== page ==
Finding new and innovative ways to log our diabetes info is all the rage these days. While some companies are manufacturing new gadgets to help us log and track blood sugar readings, medication doses, carb counts and more, many new apps have been created by PWDs (people with diabetes) who live with the overflow of numbers everyday. In fact, these awesome D-entrepreneurs were the inspiration for our recurring Small But Mighty series on grassroots solutions…Read more »
When you live day-in and day-out with diabetes, you often find clever, MacGyver-like workarounds to everyday problems — like using toupee glue to keep a CGM sensor stuck on your arm. Or using a pump reservoir as an insulin source to siphon the stuff off and then inject it with a syringe. Or a D-Mom’s use of one son’s pump to give a bolus-through-priming to another son who doesn’t have his connected. Or using a…Read more »
Pump site rotation has long been an issue for me, and it’s a common one for many PWDs (people with diabetes) that can cause all kinds of craziness when it comes to scar tissue, insulin absorption, and erratic blood sugar levels.
A pumper for 11+ years now (not counting my current pump hiatus), I’ve tried a variety of options — keeping notes of site rotation in my logbook, on a whiteboard calendar, sticky pad notes…Read more »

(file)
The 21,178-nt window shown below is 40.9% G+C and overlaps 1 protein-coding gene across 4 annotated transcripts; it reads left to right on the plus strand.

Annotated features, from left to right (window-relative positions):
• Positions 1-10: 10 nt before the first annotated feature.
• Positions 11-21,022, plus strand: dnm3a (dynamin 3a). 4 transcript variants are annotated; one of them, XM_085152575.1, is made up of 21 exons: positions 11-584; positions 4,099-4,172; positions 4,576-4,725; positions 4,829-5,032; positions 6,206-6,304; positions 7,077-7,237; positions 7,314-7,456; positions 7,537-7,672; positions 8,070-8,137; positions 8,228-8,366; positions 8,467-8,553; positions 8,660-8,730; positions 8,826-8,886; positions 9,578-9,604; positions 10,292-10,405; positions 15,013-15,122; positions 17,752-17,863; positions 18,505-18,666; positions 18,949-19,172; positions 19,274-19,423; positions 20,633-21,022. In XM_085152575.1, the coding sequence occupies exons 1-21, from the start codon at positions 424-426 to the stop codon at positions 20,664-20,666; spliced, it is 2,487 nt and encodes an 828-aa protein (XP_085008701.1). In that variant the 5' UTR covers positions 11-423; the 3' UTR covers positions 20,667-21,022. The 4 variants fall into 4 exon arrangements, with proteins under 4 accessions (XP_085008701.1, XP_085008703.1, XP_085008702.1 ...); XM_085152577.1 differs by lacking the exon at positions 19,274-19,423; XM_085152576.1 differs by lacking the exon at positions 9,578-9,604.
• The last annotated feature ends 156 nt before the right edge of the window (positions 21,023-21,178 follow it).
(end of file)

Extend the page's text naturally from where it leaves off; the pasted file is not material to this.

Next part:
Despite having 10-12 hypos per month, Scott Bissinger had a problem remembering to carry fast-acting glucose with him. The reason? Lack of what he calls “the portability of glucose.” He knew there had to be a better way, and his proposed solution to the problem won him second place (and $10,000!) in a business venture competition at the University of North Carolina at Chapel Hill, where he was a senior majoring in Business Administration with…Read more »
I met Julie DeFruscio years ago — her daughter, Nikki, and I were actually JDRF Children’s Congress delegates the same year — and I’m excited to feature her as our latest diabetes entrepreneur! Our Small But Mighty series showcases small “homegrown” companies focused on making living with diabetes a little easier. Julie lives in Upstate New York with her husband and three kids (Adam, Patrick and Nikki), who all three have type 1 diabetes.